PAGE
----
Pushing the Limits II — Snowglobe and ultrafast texture download [UPDATED THRICE]

On my last post, I’ve covered the amazing possibilities of dynamic shadows and the new lighting system, even on under-powered graphics cards and low-end, old computers, thanks to KirstenLee Cinquetti.

This time, I’ll be showing you a video comparing the standard SL viewer (1.23.4) with Snowglobe (1.0.2), LL’s open-source-driven-and-contributed “separate” branch of their main viewer. The main feature it has right now (as well as some user-contributed patches) is downloading textures via HTTP (e.g. a “Web” request). All textures on all other viewers, right now, use LL’s own texture streaming protocol (based on UDP) developed, oh, probably in 2000 or 2001 (it’s hard to say!). Textures are right now just “another asset”, and you get all sorts of packets from sims for all kinds of information: avatar movement, asset download, linksets, instant messages. This means these packets may come out of order, or even get lost, and require retransmission. They can also time out “forever” if you’re unlucky (so a texture remains unloaded and displays as a gray surface).

The new mechanism is more complex, and it’s not very easy to figure out if it’s fully implemented or not (LL says it isn’t; but the results on the video below tend to show otherwise!). It allows a texture to be retrieved using a common HTTP call (just like a normal Web browser) directly from LL’s asset servers — or, in the future, from anywhere on the World-Wide Web (which has the huge advantage that you could, in theory, serve them from your own server — or from Flickr or Picasa! — and bypass LL’s own asset storage entirely). Thus, in the future, providing superfast storage for textures will be a line of business 🙂

Right now we’re just at the first stage: bypassing LL’s cumbersome protocol and just retrieve the textures via HTTP. The difference is… astonishing. You can watch a comparison by yourself on the video below and judge for yourself. Yes, I’ve tried it on very texture-intensive sims: Hair Fair 2009, Neufreistadt, and Armidi.

You’re probably better off if you check “HD” on the YouTube video and increase the size of the display to watch the many annotations I’ve left there 🙂

The important thing to remember is that you have to go to the Advanced menu, look for the Rendering submenu, and check HTTP Get Textures. Or else, the only thing that will load faster is the Map (gosh, I took ages to figure that out!).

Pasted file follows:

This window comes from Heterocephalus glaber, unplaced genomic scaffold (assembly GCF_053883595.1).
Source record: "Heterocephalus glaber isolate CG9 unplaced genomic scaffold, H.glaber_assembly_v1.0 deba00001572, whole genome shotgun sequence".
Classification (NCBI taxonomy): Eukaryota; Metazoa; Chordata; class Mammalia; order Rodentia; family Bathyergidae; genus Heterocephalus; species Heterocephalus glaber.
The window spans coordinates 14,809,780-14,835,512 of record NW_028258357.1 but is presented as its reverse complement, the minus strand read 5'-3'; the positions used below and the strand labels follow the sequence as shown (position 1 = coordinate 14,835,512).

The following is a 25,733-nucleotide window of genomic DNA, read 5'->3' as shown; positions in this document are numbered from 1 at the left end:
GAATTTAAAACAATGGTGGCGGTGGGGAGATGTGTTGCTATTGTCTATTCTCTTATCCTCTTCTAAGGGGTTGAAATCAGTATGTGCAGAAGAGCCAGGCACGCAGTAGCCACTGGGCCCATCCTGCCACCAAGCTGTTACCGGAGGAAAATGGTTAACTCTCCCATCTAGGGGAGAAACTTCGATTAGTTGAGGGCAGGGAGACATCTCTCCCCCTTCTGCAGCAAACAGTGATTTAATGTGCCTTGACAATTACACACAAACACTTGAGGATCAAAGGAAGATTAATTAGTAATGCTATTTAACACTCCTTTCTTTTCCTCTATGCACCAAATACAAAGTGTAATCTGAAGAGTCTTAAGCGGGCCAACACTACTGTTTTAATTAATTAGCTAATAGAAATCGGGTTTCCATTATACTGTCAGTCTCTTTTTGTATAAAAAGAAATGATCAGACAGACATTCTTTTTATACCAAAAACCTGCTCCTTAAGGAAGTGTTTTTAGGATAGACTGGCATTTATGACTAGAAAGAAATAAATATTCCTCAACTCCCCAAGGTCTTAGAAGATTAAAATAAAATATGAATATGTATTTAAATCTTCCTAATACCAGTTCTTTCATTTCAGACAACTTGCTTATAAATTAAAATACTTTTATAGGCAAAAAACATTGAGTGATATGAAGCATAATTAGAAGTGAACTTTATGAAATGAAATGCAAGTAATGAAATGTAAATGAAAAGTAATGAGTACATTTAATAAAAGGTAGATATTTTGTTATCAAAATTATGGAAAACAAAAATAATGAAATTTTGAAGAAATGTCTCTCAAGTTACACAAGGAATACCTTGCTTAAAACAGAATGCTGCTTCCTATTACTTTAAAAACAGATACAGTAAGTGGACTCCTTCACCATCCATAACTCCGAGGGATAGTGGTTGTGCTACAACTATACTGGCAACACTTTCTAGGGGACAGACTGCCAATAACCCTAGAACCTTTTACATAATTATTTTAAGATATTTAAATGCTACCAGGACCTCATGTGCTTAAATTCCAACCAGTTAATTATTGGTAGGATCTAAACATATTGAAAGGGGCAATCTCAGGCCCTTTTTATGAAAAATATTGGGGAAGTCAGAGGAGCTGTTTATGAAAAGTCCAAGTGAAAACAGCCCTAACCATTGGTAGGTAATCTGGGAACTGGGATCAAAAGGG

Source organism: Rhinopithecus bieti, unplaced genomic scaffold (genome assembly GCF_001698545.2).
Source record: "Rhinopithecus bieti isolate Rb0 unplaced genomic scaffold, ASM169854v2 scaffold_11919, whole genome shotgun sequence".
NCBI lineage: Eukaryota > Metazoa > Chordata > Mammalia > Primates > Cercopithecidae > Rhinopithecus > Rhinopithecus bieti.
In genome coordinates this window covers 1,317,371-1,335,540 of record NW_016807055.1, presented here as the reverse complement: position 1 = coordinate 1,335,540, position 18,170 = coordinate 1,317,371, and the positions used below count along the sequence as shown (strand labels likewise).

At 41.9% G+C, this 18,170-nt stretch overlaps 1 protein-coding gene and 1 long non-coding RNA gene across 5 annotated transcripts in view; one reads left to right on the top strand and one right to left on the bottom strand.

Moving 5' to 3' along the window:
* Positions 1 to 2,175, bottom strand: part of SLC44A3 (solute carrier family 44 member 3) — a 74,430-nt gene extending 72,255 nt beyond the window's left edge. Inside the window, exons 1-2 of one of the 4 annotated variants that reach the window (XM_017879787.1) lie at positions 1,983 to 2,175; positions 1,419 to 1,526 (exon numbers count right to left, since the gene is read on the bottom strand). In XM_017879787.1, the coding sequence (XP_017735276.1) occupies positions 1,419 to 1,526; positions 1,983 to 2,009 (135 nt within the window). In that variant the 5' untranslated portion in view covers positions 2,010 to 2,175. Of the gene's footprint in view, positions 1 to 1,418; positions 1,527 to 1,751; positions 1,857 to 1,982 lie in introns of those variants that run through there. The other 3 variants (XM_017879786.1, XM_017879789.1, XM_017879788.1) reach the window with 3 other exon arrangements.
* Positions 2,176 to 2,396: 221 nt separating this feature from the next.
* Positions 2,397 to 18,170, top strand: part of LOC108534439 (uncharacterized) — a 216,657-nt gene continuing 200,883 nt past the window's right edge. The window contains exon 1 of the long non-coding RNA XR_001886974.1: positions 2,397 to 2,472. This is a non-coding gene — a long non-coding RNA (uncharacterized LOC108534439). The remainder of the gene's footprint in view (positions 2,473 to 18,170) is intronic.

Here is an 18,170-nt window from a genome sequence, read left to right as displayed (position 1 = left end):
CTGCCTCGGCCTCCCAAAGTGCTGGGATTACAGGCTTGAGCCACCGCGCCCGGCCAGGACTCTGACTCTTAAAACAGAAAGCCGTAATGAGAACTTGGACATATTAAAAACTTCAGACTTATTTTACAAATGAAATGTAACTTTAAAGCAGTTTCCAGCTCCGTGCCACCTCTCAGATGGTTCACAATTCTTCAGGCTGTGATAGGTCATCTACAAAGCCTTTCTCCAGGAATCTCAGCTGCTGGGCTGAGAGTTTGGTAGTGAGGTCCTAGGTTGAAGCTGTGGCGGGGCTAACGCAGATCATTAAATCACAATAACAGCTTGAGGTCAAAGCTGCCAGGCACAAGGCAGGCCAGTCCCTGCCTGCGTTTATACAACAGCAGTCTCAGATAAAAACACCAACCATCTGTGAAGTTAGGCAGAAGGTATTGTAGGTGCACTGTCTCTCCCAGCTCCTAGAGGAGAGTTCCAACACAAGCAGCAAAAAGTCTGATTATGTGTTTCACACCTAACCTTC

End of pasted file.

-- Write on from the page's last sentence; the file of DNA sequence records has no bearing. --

Enjoy it 🙂

[UPDATE] Soft Linden believes that actually none of the textures (except for the Map) is being read via

HTTP Requests… yet! Which makes all of this even more amazing, since it’s just a cycle of texture optimisations in the code (not unlike what KirstenLee Cinquetti did with her own viewer). If that’s the case… it means that once that code is in, Snowglobe should be even more faster! :-O

To figure out if some textures are being downloaded by Snowglobe via HTTP, press Ctrl-Shift-3. If you see any textures using “HTP” as the status, those will be loaded via HTTP. Soft might be right — I’ve tried it for a bit, and didn’t catch any textures with that status. Almost all are NET, SIM, or INI, although, granted, this happens so quickly under Snowglobe that it’s very hard to catch… in any case, if any textures are actually being downloaded via HTTP, they must be very few.

[UPDATE 2] Rika Wakanabe has plurked about her thorough tests (using a packet analyser) and has proven that at the time of writing (meaning: SnowGlobe 1.0.2) there are no textures being downloaded via HTTP yet, except for the map tiles. The code on the viewer is all finished, though, but on the server-side, nothing seems to be done yet, and there is no word from Linden Lab on when this might actually be developed. Interestingly, this might give the OpenSimulator developers something to think about and beat Linden Lab at their own game 😉

[UPDATE 3] OpenSim has for a long time had HTTP texture download. Philip Linden, on his last Town Hall meeting, has promised that it would happen “during this week” (thus antecipating the 1.42 server deployment next week), and has been faithful to his promise: according to the Second Life Wiki, HTTP texture download was deployed on the SL grid on August 3, 2010.

It’s very, very important that everybody turns this on as quickly as possible. If, as Philip explained, all texture downloads come from Amazon’s cluster, this means that HTTP texture download will dramatically reduce bandwidth requirements on all the grid — and thus release the sims of 40%-60% of their bandwidth needs. Simultaneously it also means that the sims will need to track less open connections and who has received textures and such, so it might also lessen its CPU requirements as well. Specially in areas with high density of avatars, it’s very important to make sure that everybody has this setting turned on! The improvement should be dramatic in terms of sim lag reduction on those areas.

CC BY 4.0 Pushing the Limits II — Snowglobe and ultrafast texture download [UPDATED THRICE] by Gwyneth Llewelyn is licensed under a Creative Commons Attribution 4.0 International License.